Summer just wouldn’t be summer without barbeque sauce-smothered chicken smoking on the grill. The smell of grilling chicken is very pleasant and I often feel as if I’m missing out when I catch the smell occasionally filling my neighborhood.
Food is often extremely enjoyable prepared in the proper manner with the right tools and knowledge. From the time the ingredients reach your kitchen until it’s plated and on the table, thought and care have gone into every detail because a meal is a shared experience.
A quality meal’s story doesn’t always start at the grocery store or the farmer's market, but increasingly in a backyard garden or a small farm, and in our case in our grassland pasture. <
This is how we grow chicken, truly free-ranged. Grass, sun, wind, rain, and a little perspiration help ensure that our birds are healthy and happy.
The winter solstice has come and gone, marking the slow return of the growing season, and we are starting to get a few more eggs each day. A chicken lays about one egg each day depending on a number of factors like food consumption, temperature, and health. But the most important influence on this process is the number of hours of sunlight each day. We most definitely have warmer and longer days, but it’s not yet time to put the chickens out to pasture.
During winter we have housed our chickens in a large, warm, hoop house allowing the pasture the time it needs to recover for the next growing season. Keeping them in a hoop house during the coldest months also has some convenient advantages; it’s dry, warm, and safe– everything a chicken could need to feel secure on a snowy day. I find I get a deep feeling of satisfaction each time I see the chickens enjoying themselves, running, jumping, and scratching around in the hoop house. As it happens, this is a chicken’s favorite activity in summer, scratching around in the soil and crowns of plants looking for bugs or whatever else they can find (they are very curious).But in the late fall every year it becomes necessary to take the chickens off pasture.
The grasses and bugs are no longer flourishing and will start to hibernate as winter sets in. When we house them during the winter months we manage the chickens with a deep litter system. A deep litter system is an old farming practice that focuses on creating over the length of winter a deep bed of composting grass hay, straw, peanut hulls, wood chips or any carbonic material the farmer has on hand. This bedding mix absorbs all moisture and wastes produced by the chickens. Then we use their natural instincts to our advantage by having them when scratch around in the bedding, injecting oxygen into the composting mixture (think self-turning compost). Once oxygen has been added to the bedding it starts to compost, which creates heat and keeps the chickens warm through the winter.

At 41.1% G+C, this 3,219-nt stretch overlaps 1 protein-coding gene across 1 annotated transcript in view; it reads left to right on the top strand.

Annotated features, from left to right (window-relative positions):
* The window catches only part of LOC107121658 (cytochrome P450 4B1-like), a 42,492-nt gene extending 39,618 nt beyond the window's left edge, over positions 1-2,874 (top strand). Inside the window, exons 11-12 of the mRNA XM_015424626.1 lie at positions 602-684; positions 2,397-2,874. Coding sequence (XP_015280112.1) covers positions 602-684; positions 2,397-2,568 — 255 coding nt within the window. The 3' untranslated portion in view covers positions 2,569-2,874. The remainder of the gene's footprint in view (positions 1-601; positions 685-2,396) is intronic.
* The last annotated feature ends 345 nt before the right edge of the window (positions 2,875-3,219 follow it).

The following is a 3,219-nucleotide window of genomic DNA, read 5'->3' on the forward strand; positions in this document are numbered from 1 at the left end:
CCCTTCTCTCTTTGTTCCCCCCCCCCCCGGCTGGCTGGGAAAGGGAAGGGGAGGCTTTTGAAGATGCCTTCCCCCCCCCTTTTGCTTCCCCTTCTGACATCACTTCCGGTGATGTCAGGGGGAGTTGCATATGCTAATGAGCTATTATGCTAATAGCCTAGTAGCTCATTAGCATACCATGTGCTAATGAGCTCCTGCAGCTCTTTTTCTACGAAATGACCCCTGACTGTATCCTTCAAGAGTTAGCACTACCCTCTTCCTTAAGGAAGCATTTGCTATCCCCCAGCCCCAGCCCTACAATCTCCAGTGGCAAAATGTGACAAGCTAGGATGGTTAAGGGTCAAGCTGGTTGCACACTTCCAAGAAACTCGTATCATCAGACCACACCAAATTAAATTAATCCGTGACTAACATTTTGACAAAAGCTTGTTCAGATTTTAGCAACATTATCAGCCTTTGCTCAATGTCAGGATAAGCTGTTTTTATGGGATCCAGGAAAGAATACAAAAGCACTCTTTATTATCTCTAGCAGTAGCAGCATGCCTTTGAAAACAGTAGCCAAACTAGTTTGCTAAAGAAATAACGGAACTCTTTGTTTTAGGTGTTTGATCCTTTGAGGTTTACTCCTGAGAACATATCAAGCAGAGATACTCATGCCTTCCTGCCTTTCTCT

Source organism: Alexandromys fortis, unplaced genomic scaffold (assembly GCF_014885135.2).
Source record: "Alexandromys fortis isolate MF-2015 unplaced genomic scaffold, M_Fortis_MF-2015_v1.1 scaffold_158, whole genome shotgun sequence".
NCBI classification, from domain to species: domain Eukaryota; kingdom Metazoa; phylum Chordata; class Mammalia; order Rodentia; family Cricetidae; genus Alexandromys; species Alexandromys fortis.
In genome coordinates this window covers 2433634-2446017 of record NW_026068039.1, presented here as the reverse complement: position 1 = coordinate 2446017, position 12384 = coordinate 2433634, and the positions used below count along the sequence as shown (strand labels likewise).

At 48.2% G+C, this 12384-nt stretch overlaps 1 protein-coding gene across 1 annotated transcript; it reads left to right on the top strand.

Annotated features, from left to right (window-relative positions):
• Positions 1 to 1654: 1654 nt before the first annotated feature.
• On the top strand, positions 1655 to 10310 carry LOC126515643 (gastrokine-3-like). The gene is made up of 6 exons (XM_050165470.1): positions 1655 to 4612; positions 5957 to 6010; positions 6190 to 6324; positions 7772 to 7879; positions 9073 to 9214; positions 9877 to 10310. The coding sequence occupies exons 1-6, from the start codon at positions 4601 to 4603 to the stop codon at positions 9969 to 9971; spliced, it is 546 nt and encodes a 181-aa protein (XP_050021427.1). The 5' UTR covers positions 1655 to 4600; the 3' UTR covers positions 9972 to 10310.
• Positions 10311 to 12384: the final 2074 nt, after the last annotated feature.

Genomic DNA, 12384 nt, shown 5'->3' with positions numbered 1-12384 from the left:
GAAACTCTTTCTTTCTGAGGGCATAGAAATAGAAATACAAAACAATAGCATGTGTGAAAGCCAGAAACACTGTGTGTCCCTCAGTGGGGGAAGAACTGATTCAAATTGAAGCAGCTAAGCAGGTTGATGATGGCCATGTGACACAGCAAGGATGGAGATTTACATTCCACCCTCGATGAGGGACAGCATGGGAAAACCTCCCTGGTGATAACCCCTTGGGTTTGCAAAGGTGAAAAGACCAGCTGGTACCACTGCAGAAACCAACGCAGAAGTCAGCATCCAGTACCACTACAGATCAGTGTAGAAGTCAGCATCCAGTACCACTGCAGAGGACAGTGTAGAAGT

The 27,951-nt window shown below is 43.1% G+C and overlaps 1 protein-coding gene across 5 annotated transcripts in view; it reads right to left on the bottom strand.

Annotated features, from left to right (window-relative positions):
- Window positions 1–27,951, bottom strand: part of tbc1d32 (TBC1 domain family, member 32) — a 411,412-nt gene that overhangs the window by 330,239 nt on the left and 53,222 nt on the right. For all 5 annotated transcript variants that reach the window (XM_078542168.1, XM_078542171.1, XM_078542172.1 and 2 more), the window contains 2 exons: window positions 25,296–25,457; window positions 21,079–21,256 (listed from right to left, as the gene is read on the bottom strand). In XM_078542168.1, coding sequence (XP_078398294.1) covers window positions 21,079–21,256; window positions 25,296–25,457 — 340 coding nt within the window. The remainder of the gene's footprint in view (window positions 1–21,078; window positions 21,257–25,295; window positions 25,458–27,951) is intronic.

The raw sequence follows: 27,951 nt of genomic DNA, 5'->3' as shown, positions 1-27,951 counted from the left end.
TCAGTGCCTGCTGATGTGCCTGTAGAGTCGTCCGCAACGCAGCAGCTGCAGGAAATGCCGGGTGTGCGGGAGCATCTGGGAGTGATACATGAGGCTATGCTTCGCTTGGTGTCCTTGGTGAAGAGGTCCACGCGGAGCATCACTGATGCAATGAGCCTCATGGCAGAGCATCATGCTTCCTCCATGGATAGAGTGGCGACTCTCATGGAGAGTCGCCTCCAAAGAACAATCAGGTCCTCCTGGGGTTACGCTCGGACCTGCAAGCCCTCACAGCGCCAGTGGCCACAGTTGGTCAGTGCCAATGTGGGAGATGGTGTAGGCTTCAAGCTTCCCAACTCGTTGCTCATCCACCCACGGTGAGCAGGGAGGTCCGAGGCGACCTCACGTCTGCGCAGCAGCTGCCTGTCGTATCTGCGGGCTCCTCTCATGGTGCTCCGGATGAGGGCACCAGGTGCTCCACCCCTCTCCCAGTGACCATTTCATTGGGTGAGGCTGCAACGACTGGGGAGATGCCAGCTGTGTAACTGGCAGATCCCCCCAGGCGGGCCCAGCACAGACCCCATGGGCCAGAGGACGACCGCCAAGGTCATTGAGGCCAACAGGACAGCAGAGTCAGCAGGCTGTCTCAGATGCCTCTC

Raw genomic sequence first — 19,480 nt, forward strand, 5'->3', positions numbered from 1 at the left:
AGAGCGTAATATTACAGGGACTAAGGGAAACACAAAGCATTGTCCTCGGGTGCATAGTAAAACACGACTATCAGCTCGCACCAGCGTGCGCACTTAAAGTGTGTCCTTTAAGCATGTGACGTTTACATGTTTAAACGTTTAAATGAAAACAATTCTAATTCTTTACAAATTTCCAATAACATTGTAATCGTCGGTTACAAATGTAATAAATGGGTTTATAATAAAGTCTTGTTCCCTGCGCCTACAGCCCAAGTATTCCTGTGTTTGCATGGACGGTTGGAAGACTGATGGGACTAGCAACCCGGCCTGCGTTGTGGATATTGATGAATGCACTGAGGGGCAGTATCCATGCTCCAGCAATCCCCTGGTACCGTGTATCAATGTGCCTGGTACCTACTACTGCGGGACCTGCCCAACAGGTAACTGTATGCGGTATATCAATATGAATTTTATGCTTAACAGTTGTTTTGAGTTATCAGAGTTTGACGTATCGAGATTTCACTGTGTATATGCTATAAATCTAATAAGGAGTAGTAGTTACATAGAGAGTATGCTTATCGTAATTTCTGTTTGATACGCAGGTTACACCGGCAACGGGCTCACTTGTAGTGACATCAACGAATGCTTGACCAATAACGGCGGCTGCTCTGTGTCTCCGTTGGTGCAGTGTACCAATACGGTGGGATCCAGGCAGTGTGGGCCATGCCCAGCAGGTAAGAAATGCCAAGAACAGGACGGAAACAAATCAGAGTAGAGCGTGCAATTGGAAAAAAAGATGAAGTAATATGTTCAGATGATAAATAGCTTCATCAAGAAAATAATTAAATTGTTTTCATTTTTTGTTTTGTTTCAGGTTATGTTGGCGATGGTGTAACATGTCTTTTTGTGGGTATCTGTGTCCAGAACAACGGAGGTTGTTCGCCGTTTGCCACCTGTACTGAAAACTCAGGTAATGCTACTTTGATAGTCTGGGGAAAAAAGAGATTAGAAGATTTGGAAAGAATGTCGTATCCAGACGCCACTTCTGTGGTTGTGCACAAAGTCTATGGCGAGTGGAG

“Nothing is guaranteed in life.” This statement really became clear this season with all the challenges we have had to face. Between the skunks killing everything in sight and the mistake I make when buying feed this year, I couldn’t help but wonder if we could take much more. We haven’t taken out any loans to start Able Farm, but instead we pinched pennies and saved up the capital to start-up and most of this capital is tied up in the animals we raise. This created some real stress when animals started to turn up dead.
In January I bought 1,000 pounds of organic feed and had assumed it would be the same price in May, five months later. I didn’t know this but the price of corn was on its way to making history as the highest it has ever been (I’m told by the local feed dealer), pushing it out of my price range. What to do? I had chickens and turkeys coming in the mail any day. I decided to buy what I could afford. In an attempt to reduce food costs and circumvent an ongoing frustrating relationship with our local feed distributor, I bought the feed in bulk (which comes in a giant 1,000 pound sack). I brought it home and unloaded it into our storage containers and started to feed it out to the chickens and turkeys. Little did I know that the food had antibiotics mixed into it. No one mentioned this to me when I bought the feed; instead I found out three weeks later when I happened to notice a small tag stapled to the sack , and right there on the tag it read “medicated”. It also spelled “the end of our season,” since all of our capital was tied up in tainted feed.
As if the feed disaster wasn’t bad enough, suddenly I started to find broken eggs and dead chickens every morning and evening. I couldn’t figure it out because the perimeter fence is electrified and let me tell you it hurts! One night as I was walking through the pasture, with grass up to my chest, I came upon a little black and white…. something. Oh crap! A skunk in the middle of the trail staring me down! Now no one I know wants anything to do with skunks, let alone trying to kill one. But something had to be done, before the little devils killed all my chickens. I guess the skunks don’t care if the chickens have been eating antibiotics.
I didn’t want to use a live trap because what would I do with the skunk? Let it go down the road for some other poultry owner to deal with. Nor did I want to use a killing trap (inhumane) and I can’t use a gun–the skunks come at night and I could hardly imagine running around in the dark trying to shoot skunks. This wouldn’t exactly engender neighborly affection. I resorted to one of the very best friends of farmers everywhere the shovel! It makes quick work of any situation. One by one the skunk population began to decline, but not before they ruined my turkey season by eating ¾ of my young turkeys.
This summer growing season was hard and costly and one I will be happy to put behind me. But that’s part of the risk of farming. Growing food in an environmentally responsible manner is the right thing to do. But it isn’t always easy.